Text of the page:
1984: justice at last?

Discussion in 'Politics & Society' started by parijataka, Apr 29, 2013.

  1. parijataka

    parijataka Senior Member Senior Member

    Oct 15, 2011
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    Why is media not taking Congress party to task for its most heinous crimes against Sikhs in 1984 ? Despite eyewitness accounts against several leading Congress men such as HKL Bhagat, Sajjan Kumar, Kamalnath, Maken, Tytler, etc courts are still dragging their feet after almost 3 decades. Why are leaders of Sikh community in India not taking forward this issue ? Is apology from Congress Party enough, why should persons who took part in murderous attacks not be taken to task just because they belong to all-powerful Congress Party ? Shame on our media and shame on our so-called intellectuals.

    This kind of attitude where powerful people are literally getting away with murder speaks very poorly of Indian people - a Salman Khan gets 80+ adjournments in running and killing over people on the pavement or Sanjay Dutt can get 5 years in jail and 20 years of freedom while his poor driver gets 10 years for ferrying arms at the behest of Dutt.

    Our media and so-called intellectuals are truly cowards and hypocrites. An Arundhati Suzanne Roy will speak for Kashmiri Muslims but not the Hindus who were terrorised and driven out from Kashmir out by the Muslims. Retired CJI Katju has the gall to ask for leniency for Sanjay Dutt who IMO deserves the strictest punishment having known about the impending bomb blasts in Mumbai and kept unauthorised arms - more than his driver or the poor old lady (Zaibunnisa I think) in whose home the arms were stored. Shame on grovelling and paid media like NDTV, CNN IBN etc who dare not talk against the crimes of Congress Party but keep on flaying others day in and day out. Justice and sympathy only for the rich and powerful in India it seems - truly a banana republic.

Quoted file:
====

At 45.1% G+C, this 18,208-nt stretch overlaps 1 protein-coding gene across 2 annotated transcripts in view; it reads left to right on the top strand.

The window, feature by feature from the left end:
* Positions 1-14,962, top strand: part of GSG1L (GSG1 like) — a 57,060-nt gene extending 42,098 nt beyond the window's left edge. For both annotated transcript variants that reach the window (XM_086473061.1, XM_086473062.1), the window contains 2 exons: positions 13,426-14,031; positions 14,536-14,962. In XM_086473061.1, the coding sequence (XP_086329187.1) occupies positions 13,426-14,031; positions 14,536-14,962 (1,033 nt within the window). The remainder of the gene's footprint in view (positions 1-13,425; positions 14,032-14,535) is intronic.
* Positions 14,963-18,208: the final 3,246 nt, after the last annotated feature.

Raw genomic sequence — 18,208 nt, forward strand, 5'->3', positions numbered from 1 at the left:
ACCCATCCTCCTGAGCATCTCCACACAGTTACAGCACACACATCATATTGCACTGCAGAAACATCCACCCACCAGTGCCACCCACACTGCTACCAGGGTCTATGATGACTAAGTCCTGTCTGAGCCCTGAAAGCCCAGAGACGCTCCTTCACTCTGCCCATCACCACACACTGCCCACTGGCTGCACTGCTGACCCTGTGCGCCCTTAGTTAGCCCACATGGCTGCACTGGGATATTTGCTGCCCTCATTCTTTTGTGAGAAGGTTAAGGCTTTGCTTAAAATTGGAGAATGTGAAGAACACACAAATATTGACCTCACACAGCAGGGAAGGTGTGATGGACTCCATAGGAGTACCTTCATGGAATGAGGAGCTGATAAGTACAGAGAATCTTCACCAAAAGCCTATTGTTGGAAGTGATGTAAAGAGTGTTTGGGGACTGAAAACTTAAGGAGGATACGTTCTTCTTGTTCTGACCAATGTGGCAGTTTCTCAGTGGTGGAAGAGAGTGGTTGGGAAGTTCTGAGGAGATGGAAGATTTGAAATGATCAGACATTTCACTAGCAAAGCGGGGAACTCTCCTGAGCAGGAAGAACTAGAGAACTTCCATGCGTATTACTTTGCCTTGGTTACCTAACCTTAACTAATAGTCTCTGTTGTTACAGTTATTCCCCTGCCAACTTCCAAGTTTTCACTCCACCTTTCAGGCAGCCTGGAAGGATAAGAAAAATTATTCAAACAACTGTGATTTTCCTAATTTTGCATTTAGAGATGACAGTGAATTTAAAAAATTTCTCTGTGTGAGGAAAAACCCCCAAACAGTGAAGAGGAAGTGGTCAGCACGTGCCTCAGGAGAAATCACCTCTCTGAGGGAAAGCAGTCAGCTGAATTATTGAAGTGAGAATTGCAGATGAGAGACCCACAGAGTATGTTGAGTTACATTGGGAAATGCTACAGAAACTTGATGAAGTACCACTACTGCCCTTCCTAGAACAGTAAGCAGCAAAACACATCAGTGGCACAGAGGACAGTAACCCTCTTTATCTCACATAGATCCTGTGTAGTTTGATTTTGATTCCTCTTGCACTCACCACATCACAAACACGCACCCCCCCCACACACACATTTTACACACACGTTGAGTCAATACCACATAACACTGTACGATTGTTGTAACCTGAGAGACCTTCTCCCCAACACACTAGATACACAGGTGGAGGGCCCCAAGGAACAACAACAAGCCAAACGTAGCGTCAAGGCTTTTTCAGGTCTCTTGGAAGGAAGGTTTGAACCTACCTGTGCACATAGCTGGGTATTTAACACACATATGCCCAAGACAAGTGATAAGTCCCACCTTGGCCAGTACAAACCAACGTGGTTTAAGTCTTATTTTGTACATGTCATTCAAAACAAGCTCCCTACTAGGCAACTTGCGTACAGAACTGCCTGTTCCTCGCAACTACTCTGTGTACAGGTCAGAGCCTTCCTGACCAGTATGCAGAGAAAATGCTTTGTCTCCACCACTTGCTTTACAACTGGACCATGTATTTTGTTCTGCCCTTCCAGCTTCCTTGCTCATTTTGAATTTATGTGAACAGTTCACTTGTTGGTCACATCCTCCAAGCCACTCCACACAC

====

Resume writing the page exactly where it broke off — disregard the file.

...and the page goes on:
1984: justice at last?

    Tuesday, April 30, 2013 could be the most important day in the lives of the relatives of the victims of the worst genocide in independent Indian history: the 1984 anti-Sikh pogrom. District Judge J. R. Aryan will pronounce his long-awaited verdict on Sajjan Kumar and five others accused of inciting a mob against Sikhs in the Delhi cantonment area.

    The trial court had framed charges under several provisions of the IPC, including Section 302 (murder) which carries a minimum punishment of life imprisonment.

    Several other politicians accused in the 1984 anti-Sikh pogrom could go on trial as the 2014 Lok Sabha poll approaches – with cruel irony exactly 30 years after the horrific genocide. Bigger leaders than Jagdish Tytler and Sajjan Kumar will probably also be named once witnesses depose in cases still pending in various courts.

    As television journalist Sunetra Choudhury wrote recently: “Jagdish Tytler was number six in the very first report of citizens’ groups like PUCL and PUDR called Who Are The Gulity? soon after the riots in November 1984. The report named 198 Congress activists and 15 Congress leaders, but even at that time the report says, ‘H K L Bhagat, Lalit Maken and Jagdish Tytler have been given tickets – and thus clean chits by the PM.’ ”

    In an election year, comparisions with the post-Godhra 2002 Gujarat communal riot are inevitable. There are three principal differences between 1984 and 2002.